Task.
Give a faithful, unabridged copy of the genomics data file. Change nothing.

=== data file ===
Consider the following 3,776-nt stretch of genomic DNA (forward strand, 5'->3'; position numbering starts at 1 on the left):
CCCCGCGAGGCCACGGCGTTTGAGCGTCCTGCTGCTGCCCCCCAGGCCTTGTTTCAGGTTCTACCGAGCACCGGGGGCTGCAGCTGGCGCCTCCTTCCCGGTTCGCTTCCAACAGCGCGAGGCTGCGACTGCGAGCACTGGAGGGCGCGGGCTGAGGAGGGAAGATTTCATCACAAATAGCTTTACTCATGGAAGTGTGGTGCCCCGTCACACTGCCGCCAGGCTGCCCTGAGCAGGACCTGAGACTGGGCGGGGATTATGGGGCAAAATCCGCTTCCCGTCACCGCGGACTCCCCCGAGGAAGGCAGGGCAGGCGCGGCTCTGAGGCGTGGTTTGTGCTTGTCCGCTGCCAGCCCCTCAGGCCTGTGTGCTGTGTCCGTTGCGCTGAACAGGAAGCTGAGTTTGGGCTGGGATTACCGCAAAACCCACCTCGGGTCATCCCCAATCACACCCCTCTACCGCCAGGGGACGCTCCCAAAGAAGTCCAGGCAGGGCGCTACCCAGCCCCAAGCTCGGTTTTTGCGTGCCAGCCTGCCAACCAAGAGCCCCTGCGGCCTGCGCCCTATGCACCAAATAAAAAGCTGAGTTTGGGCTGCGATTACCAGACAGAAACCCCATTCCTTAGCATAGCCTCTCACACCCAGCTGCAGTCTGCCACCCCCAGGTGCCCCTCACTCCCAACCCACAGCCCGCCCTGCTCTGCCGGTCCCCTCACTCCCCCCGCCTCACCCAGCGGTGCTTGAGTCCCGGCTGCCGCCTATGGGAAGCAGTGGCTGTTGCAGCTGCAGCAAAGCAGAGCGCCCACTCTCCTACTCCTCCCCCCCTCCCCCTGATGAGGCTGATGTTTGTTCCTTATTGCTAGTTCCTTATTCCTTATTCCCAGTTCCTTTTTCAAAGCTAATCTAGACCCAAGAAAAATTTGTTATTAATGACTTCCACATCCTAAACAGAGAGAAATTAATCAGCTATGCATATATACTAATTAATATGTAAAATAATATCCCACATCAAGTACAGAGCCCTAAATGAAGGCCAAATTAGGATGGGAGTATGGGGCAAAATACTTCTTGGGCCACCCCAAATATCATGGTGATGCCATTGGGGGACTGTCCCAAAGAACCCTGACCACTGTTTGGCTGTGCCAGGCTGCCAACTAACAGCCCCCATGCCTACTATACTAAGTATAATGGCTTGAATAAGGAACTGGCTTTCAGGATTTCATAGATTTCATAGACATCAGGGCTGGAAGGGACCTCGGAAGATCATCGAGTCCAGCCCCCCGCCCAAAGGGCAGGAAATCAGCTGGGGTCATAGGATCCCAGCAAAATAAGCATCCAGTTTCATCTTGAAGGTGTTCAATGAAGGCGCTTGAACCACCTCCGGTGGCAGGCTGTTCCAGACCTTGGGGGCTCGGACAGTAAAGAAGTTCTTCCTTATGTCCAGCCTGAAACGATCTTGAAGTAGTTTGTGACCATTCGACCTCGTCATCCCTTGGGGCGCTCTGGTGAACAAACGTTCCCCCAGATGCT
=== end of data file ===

Consider the following 3,776-nt stretch of genomic DNA (forward strand, 5'->3'; position numbering starts at 1 on the left):
CCCCGCGAGGCCACGGCGTTTGAGCGTCCTGCTGCTGCCCCCCAGGCCTTGTTTCAGGTTCTACCGAGCACCGGGGGCTGCAGCTGGCGCCTCCTTCCCGGTTCGCTTCCAACAGCGCGAGGCTGCGACTGCGAGCACTGGAGGGCGCGGGCTGAGGAGGGAAGATTTCATCACAAATAGCTTTACTCATGGAAGTGTGGTGCCCCGTCACACTGCCGCCAGGCTGCCCTGAGCAGGACCTGAGACTGGGCGGGGATTATGGGGCAAAATCCGCTTCCCGTCACCGCGGACTCCCCCGAGGAAGGCAGGGCAGGCGCGGCTCTGAGGCGTGGTTTGTGCTTGTCCGCTGCCAGCCCCTCAGGCCTGTGTGCTGTGTCCGTTGCGCTGAACAGGAAGCTGAGTTTGGGCTGGGATTACCGCAAAACCCACCTCGGGTCATCCCCAATCACACCCCTCTACCGCCAGGGGACGCTCCCAAAGAAGTCCAGGCAGGGCGCTACCCAGCCCCAAGCTCGGTTTTTGCGTGCCAGCCTGCCAACCAAGAGCCCCTGCGGCCTGCGCCCTATGCACCAAATAAAAAGCTGAGTTTGGGCTGCGATTACCAGACAGAAACCCCATTCCTTAGCATAGCCTCTCACACCCAGCTGCAGTCTGCCACCCCCAGGTGCCCCTCACTCCCAACCCACAGCCCGCCCTGCTCTGCCGGTCCCCTCACTCCCCCCGCCTCACCCAGCGGTGCTTGAGTCCCGGCTGCCGCCTATGGGAAGCAGTGGCTGTTGCAGCTGCAGCAAAGCAGAGCGCCCACTCTCCTACTCCTCCCCCCCTCCCCCTGATGAGGCTGATGTTTGTTCCTTATTGCTAGTTCCTTATTCCTTATTCCCAGTTCCTTTTTCAAAGCTAATCTAGACCCAAGAAAAATTTGTTATTAATGACTTCCACATCCTAAACAGAGAGAAATTAATCAGCTATGCATATATACTAATTAATATGTAAAATAATATCCCACATCAAGTACAGAGCCCTAAATGAAGGCCAAATTAGGATGGGAGTATGGGGCAAAATACTTCTTGGGCCACCCCAAATATCATGGTGATGCCATTGGGGGACTGTCCCAAAGAACCCTGACCACTGTTTGGCTGTGCCAGGCTGCCAACTAACAGCCCCCATGCCTACTATACTAAGTATAATGGCTTGAATAAGGAACTGGCTTTCAGGATTTCATAGATTTCATAGACATCAGGGCTGGAAGGGACCTCGGAAGATCATCGAGTCCAGCCCCCCGCCCAAAGGGCAGGAAATCAGCTGGGGTCATAGGATCCCAGCAAAATAAGCATCCAGTTTCATCTTGAAGGTGTTCAATGAAGGCGCTTGAACCACCTCCGGTGGCAGGCTGTTCCAGACCTTGGGGGCTCGGACAGTAAAGAAGTTCTTCCTTATGTCCAGCCTGAAACGATCTTGAAGTAGTTTGTGACCATTCGACCTCGTCATCCCTTGGGGCGCTCTGGTGAACAAACGTTCCCCCAGATGCT